Tuesday, 18 March 2014
Questions without Notice
My question is to the Assistant Minister for Immigration and Border Protection, Senator Cash. Can the minister advise the Senate how the coalition government's border protection policies ensure that fairness is a cornerstone of our refugee and humanitarian resettlement program?
I thank Senator Smith for his ongoing interest in border protection. It is a fact that Australia runs one of the most generous humanitarian settlement programs globally. However, the sad truth is that, in any one year, less than one per cent of the world's 10.5 million refugees will be resettled. In any one year, over nine million people will miss out.
Let me relate to the Senate but one story, that of a 10-year-old refugee, as reported by the UNHCR. This 10-year-old refugee and the millions like her are the ones that the former Labor-Greens government deliberately turned their backs on when they dismantled the former Howard government's strong border protection policies. This is the story of Halima from Somalia:
"One morning my mother took me, my sister and my baby brother and left our house. It took us three weeks to walk here."
Holding her baby brother, 10-year-old Halima queues to receive her vaccinations at the Liboi Reception Centre for Somali refugees on the Kenyan/Somali border.
… … …
It took us three weeks to walk here. My mum carried some food and we also begged in the villages we passed. We got here two days ago. They have taken our names and given us food. We have to wait here for about a week for our papers to be checked and then a truck is coming to take us to our new home. My sandals broke on the way here. I am wishing for new sandals."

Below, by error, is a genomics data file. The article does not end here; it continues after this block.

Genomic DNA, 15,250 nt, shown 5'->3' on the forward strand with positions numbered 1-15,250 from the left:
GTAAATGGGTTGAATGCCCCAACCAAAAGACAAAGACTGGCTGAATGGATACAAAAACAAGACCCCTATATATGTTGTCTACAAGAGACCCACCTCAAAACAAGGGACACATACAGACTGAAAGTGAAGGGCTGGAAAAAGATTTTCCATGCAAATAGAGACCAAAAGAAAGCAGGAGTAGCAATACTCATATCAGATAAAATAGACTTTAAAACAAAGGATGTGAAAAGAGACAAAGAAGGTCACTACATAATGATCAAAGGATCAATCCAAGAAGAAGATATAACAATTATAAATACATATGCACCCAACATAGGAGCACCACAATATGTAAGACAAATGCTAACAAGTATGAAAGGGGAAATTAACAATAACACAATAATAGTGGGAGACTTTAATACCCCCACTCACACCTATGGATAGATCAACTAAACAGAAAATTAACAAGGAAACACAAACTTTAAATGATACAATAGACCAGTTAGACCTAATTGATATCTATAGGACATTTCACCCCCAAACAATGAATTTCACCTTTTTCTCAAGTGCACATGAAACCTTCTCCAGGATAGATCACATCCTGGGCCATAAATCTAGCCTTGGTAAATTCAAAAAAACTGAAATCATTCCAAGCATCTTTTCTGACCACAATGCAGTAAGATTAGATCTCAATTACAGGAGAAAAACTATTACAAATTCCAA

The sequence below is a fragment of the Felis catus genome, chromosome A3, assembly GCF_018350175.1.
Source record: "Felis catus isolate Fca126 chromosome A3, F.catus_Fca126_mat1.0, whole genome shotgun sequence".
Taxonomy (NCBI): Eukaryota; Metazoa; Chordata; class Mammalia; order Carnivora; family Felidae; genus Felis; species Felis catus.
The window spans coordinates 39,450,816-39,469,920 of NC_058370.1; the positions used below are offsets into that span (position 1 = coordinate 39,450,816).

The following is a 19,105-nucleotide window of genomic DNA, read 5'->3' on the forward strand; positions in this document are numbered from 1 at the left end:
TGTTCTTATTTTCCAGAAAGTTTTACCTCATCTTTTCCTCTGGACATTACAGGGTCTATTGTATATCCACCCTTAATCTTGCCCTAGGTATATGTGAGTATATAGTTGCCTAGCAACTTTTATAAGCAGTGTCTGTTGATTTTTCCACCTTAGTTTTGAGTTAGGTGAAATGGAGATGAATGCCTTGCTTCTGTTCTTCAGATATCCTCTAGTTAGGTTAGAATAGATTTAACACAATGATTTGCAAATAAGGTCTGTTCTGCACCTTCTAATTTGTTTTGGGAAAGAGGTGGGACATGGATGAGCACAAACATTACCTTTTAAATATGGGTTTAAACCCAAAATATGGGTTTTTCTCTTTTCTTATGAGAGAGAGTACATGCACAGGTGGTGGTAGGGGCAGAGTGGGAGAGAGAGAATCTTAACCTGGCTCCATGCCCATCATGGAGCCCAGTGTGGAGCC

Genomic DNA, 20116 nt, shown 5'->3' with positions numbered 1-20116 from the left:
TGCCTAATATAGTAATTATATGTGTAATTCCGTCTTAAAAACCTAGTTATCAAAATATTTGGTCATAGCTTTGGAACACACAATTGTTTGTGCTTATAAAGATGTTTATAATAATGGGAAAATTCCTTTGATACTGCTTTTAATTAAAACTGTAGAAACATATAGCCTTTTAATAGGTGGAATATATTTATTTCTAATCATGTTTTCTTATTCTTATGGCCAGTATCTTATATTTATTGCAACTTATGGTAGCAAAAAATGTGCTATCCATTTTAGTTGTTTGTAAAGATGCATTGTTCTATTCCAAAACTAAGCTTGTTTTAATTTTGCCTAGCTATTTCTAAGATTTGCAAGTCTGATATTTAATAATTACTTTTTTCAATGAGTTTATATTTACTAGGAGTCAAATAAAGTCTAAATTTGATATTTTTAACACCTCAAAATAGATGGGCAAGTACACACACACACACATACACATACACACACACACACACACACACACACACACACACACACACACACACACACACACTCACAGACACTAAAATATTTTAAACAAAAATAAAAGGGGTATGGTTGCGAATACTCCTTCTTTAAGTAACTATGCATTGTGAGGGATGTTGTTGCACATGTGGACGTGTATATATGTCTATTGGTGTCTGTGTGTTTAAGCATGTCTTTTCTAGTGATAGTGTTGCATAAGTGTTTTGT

Halima and her family are now living with some 280,000 Somalis in three massive refugee camps in the Dadaab region of eastern Kenya.
The places in our humanitarian program are precious, and that is why this government will restore integrity on our borders.
Opposition senators interjecting—
Mr President, I have a supplementary question. Can the minister explain to the Senate how previous border protection policies provided an unfair playing field for those genuine refugees seeking to come to Australia through legitimate channels?
The policies of the former Labor-Greens government were directly responsible for the unfair playing field in relation to genuine refugees seeking to come to Australia. Labor and the Greens deliberately outsourced the management of Australia's border protection to the people smugglers, who then sold places in our humanitarian settlement program to the highest bidder. We saw one of them last night on the ABC's 7.30 program, a Mr Arash Sedigh, who admitted that the reason he had come illegally to Australia—he had tried two times—was that 'his skilled migration visa had been refused'. So he wanted to come to Australia by boat so he could get a job. There is nothing fair about those policies. (Time expired)
Unlike under the former policies of Labor, which were supported wholeheartedly by the Greens, these refugees will have a chance of obtaining one of the very precious places in Australia's Humanitarian Settlement Services program. The fundamental difference between the policies now implemented by the Abbott government and the former policies of the Labor-Greens government is that every one of those 13,750 precious places in our program will go to refugees languishing in UNHCR camps—refugees like 10-year-old Halima from Somalia, whom the former government, supported wholeheartedly by the Greens, deliberately turned their backs on. There is nothing compassionate about a policy of deliberately turning your backs on people who are languishing in UNHCR camps. (Time expired)